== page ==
its own. Versace has been in Japan since 1981. (Source: TT
commentary from, Oct 6, 2009)

NOTE: Broken links
Many online news sources remove their articles after just a
few days of posting them, thus breaking our links -- we
apologize for the inconvenience.

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=> BiOS, a Division of the LINC Media group, is actively
marketing the following positions for customers setting up
or expanding in Japan, as well as other employers of


BiOS is currently looking for skilled helpdesk staff to
work on site in the exciting and growing operations of
one of our newest customers, a large multinational
medical company. We require both level 1 and level 2 so if
you are looking to use your knowledge to get experience on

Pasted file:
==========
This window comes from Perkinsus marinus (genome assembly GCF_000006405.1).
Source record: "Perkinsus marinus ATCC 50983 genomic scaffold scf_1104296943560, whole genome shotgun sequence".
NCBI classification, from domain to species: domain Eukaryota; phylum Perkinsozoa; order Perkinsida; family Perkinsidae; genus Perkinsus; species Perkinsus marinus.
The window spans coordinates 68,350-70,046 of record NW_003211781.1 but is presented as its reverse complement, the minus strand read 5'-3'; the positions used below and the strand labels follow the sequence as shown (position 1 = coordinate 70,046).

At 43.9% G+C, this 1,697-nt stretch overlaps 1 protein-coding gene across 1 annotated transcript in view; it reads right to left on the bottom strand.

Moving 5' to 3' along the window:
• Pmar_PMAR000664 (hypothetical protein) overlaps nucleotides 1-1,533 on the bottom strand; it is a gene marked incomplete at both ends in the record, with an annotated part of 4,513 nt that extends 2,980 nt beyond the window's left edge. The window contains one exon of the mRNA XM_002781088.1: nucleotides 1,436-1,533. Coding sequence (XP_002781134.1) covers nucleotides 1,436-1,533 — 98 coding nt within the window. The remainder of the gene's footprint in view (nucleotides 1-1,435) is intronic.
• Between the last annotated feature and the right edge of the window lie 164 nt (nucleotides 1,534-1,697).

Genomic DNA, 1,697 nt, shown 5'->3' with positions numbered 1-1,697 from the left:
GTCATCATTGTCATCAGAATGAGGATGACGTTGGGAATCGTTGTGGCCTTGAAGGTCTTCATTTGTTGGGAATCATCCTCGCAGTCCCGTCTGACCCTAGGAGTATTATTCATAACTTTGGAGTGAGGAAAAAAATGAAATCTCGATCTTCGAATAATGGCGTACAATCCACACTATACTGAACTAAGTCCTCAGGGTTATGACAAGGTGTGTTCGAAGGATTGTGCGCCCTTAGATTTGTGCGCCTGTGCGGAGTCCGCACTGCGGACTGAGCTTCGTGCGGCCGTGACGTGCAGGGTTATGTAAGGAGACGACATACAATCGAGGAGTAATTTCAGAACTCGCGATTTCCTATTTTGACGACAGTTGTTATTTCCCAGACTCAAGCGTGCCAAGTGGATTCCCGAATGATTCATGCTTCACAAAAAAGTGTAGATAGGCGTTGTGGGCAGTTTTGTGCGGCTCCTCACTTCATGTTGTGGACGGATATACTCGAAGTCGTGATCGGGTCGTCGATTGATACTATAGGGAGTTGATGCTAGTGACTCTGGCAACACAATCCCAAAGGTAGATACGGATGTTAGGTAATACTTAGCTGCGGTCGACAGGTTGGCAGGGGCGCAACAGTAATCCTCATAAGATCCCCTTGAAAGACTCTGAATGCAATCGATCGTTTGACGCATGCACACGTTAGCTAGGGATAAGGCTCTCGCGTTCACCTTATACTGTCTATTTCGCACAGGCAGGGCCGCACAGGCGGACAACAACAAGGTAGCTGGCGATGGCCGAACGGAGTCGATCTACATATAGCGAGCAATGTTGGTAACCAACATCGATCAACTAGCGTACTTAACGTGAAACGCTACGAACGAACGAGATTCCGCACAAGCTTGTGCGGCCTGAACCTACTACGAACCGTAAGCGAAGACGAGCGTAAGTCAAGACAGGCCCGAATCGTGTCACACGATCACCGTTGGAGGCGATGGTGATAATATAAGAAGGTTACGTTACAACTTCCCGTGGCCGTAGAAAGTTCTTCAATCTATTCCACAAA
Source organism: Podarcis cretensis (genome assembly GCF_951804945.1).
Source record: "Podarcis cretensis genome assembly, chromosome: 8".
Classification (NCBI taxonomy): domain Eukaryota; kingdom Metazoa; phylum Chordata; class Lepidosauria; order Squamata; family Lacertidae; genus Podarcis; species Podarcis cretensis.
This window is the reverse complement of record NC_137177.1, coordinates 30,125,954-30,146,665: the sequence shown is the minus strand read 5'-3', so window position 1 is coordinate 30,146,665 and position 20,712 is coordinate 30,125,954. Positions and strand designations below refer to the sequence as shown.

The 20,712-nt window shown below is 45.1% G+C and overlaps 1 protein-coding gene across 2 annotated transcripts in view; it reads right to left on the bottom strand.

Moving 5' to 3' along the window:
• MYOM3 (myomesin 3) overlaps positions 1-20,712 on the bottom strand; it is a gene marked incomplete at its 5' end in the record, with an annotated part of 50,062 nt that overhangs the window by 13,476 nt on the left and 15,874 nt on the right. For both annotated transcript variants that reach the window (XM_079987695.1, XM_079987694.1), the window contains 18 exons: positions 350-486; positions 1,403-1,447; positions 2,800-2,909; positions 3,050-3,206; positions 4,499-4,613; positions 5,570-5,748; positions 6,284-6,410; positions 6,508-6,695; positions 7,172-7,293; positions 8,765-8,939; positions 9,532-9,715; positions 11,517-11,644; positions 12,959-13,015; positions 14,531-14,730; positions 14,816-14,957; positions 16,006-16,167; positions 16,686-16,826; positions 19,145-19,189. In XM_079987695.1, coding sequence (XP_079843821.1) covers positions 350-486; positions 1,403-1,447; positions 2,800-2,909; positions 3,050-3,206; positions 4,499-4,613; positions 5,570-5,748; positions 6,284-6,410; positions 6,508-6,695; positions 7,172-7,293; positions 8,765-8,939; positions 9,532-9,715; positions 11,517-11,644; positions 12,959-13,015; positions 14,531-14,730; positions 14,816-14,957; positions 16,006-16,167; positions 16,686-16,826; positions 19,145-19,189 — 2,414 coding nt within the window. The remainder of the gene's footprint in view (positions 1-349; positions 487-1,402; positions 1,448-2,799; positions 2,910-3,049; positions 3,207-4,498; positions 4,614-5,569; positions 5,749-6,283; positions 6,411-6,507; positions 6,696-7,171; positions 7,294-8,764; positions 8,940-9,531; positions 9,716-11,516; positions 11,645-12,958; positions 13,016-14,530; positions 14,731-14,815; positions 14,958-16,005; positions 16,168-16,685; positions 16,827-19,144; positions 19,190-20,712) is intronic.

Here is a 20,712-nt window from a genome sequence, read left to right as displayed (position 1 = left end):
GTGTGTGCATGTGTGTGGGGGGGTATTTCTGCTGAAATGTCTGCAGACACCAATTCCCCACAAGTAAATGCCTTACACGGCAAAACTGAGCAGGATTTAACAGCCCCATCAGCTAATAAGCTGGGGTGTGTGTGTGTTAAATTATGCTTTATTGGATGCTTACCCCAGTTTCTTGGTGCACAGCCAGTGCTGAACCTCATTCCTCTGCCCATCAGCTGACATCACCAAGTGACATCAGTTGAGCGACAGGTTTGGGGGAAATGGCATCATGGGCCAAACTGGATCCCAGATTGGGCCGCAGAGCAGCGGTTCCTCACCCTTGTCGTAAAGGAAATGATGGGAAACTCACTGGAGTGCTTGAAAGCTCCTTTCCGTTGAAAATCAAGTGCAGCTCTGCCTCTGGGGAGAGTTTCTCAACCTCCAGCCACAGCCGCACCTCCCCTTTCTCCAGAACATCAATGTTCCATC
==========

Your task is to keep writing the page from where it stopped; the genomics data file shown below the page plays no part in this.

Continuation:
a helpdesk, or looking to upgrade your helpdesk career,
this is the role for you. Duties range from standard help
desk receipt of calls and incident logging to the
resolution of issues and ad-hoc desk side support. This is
a varied and engaging role for you to really get in to.

As this is a predominantly customer-facing role you will
need to have excellent communication skills, never-failing
enthusiasm, and a go-getter/can-do attitude. You will be
helping people out with each and every call, so as well as
your excellent attitude, a few years experience in a
similar operation would be required. If you can show
certification such as an MCP or something similar, this
will help your application.

Remuneration is JPY3m – JPY5m, depending on your experience
and technical level.


- Sales Manager, intnl sw co., JPY7m - JPY8m + incentives
- Service Delivery Mgr, user support, JPY13m – JPY15m
- IT Support Analyst, Tokyo Law Firm, JPY3.5m – JPY5m
- FileNet Architect, European Insurance, JPY6m – JPY7.5m
- Helpdesk Engr, American investment bank, JPY4m – JPY4.5m

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There is a lot of freedom and trailblazing involved which